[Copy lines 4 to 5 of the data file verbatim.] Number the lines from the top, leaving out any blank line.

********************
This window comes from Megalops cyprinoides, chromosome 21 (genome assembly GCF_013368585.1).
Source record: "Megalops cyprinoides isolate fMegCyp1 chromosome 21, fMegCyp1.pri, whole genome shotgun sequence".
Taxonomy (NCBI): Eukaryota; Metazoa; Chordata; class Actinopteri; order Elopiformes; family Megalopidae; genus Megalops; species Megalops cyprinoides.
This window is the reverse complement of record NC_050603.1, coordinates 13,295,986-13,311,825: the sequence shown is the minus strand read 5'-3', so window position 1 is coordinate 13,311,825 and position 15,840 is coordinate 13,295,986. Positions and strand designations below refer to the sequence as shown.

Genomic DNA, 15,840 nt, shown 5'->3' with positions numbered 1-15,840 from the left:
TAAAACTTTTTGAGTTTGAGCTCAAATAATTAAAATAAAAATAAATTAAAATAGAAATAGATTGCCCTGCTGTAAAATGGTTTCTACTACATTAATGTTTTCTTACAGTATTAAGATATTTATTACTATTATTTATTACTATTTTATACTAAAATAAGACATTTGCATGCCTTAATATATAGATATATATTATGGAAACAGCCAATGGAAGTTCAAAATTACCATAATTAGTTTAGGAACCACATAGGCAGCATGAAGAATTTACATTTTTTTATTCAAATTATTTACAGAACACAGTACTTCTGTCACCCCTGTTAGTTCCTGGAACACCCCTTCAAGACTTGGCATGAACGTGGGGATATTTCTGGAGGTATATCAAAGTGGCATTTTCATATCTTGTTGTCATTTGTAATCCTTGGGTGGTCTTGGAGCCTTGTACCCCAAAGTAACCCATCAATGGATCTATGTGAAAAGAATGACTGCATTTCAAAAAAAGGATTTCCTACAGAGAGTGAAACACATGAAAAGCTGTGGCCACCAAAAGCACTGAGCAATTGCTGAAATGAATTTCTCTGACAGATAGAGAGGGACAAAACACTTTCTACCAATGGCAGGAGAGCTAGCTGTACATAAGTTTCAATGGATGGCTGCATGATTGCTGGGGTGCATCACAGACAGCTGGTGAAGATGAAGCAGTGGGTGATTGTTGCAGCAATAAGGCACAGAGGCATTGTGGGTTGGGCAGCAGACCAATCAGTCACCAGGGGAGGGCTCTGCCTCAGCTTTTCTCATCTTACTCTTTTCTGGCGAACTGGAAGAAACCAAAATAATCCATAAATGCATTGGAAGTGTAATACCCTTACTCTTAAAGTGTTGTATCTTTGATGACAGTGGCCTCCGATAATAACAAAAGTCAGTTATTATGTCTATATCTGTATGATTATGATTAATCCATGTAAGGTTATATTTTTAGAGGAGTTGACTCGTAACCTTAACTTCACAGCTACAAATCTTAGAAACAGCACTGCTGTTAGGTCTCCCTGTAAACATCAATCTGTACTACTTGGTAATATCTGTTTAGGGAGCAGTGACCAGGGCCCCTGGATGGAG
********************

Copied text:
This window is the reverse complement of record NC_050603.1, coordinates 13,295,986-13,311,825: the sequence shown is the minus strand read 5'-3', so window position 1 is coordinate 13,311,825 and position 15,840 is coordinate 13,295,986. Positions and strand designations below refer to the sequence as shown.

Genomic DNA, 15,840 nt, shown 5'->3' with positions numbered 1-15,840 from the left: